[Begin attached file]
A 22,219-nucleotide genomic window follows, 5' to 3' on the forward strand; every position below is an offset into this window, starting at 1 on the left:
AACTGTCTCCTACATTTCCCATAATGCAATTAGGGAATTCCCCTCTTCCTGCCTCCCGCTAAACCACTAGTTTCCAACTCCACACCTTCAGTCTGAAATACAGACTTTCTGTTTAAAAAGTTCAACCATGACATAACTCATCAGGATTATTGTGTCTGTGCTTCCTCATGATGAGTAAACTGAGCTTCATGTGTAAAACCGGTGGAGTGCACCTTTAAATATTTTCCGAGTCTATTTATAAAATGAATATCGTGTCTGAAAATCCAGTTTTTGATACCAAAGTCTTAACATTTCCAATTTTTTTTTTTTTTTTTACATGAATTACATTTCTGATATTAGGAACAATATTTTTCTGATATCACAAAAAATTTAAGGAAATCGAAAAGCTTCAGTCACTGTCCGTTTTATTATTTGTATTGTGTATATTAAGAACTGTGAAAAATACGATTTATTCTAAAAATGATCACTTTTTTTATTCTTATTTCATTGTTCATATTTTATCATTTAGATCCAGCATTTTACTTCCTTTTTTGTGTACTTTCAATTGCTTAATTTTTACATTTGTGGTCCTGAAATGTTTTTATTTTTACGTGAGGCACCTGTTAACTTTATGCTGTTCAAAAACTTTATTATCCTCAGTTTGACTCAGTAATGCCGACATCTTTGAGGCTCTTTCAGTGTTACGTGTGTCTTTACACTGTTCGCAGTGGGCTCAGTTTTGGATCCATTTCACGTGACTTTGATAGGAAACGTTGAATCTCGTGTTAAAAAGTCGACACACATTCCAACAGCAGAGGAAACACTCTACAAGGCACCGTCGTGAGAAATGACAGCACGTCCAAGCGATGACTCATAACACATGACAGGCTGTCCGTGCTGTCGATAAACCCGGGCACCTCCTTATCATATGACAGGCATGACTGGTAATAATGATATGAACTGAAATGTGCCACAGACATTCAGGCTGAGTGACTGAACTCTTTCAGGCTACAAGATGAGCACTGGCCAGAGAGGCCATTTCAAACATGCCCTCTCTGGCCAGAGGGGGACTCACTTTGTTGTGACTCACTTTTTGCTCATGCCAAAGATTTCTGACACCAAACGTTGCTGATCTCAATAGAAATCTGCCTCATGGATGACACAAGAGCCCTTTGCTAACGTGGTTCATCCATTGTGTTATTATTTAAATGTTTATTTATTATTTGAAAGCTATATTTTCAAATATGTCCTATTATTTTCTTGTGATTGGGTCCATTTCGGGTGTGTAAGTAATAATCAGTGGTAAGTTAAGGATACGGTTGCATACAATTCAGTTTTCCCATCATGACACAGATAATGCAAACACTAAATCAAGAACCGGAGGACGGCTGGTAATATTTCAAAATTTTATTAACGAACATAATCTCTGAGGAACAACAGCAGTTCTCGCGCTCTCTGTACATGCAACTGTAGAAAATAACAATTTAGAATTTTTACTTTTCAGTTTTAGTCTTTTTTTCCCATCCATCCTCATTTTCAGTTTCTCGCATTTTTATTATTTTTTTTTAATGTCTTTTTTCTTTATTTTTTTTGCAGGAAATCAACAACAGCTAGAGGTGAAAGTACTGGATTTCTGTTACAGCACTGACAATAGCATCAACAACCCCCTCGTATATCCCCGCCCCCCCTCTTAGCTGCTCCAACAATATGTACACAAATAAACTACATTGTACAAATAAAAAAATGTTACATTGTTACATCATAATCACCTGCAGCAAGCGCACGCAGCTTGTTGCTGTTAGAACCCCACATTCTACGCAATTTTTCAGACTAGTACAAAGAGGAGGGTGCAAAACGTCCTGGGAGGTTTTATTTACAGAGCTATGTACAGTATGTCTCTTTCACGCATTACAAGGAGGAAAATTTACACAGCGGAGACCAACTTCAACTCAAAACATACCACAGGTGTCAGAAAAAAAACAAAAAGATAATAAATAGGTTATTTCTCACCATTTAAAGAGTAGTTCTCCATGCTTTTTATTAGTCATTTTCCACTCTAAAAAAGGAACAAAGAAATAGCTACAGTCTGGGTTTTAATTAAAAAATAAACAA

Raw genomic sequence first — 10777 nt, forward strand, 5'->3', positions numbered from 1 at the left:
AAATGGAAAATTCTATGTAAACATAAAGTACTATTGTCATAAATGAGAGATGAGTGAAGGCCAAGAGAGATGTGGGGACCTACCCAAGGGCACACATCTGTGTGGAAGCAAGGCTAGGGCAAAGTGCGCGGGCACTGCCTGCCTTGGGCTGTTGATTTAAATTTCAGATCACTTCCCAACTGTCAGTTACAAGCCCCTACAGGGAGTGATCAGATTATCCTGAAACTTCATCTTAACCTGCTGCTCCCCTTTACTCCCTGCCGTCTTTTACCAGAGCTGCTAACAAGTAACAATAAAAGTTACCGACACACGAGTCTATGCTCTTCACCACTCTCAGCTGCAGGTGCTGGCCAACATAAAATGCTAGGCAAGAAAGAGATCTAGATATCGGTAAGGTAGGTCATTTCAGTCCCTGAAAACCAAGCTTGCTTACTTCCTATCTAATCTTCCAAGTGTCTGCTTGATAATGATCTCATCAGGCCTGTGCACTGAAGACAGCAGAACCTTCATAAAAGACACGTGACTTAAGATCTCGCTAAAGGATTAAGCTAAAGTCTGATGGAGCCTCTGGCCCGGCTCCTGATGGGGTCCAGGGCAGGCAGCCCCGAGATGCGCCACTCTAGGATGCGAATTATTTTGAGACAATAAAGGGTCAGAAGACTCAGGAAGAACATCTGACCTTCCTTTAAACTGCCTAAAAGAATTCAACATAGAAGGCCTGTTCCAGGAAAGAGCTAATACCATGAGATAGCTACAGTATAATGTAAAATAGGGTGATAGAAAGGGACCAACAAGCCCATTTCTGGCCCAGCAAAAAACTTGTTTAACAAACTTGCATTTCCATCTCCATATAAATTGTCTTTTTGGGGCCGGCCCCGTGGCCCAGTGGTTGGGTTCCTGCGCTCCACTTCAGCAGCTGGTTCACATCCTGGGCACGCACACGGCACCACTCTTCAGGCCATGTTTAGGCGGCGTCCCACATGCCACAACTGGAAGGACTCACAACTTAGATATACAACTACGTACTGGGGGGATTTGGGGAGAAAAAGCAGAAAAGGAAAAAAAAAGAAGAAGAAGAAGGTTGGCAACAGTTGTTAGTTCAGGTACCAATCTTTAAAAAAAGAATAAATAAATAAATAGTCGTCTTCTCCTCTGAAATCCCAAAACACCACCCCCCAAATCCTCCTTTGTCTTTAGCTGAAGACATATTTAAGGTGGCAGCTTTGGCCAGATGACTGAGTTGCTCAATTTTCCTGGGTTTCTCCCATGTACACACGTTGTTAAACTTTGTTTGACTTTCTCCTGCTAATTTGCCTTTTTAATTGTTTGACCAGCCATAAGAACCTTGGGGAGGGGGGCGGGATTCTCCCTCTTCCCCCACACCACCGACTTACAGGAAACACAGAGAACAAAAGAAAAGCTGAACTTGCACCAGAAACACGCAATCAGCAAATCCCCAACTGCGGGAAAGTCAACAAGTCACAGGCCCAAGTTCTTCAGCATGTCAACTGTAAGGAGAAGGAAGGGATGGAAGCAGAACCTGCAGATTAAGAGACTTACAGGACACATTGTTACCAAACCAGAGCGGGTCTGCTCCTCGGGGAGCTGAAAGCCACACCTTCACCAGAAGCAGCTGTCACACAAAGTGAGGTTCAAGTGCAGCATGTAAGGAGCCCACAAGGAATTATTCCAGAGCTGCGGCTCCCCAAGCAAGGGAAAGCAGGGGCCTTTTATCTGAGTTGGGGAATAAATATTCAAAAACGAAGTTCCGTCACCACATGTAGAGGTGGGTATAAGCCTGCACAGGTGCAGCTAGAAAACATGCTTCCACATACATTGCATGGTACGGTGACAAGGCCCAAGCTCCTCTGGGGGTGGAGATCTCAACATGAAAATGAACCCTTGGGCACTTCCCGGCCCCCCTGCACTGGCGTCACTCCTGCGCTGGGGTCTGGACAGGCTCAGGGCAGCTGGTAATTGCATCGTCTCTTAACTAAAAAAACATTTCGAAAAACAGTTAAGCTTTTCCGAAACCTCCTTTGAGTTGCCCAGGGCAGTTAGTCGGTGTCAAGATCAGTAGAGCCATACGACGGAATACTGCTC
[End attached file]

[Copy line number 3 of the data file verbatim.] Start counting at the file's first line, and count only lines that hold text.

Raw genomic sequence first — 10777 nt, forward strand, 5'->3', positions numbered from 1 at the left: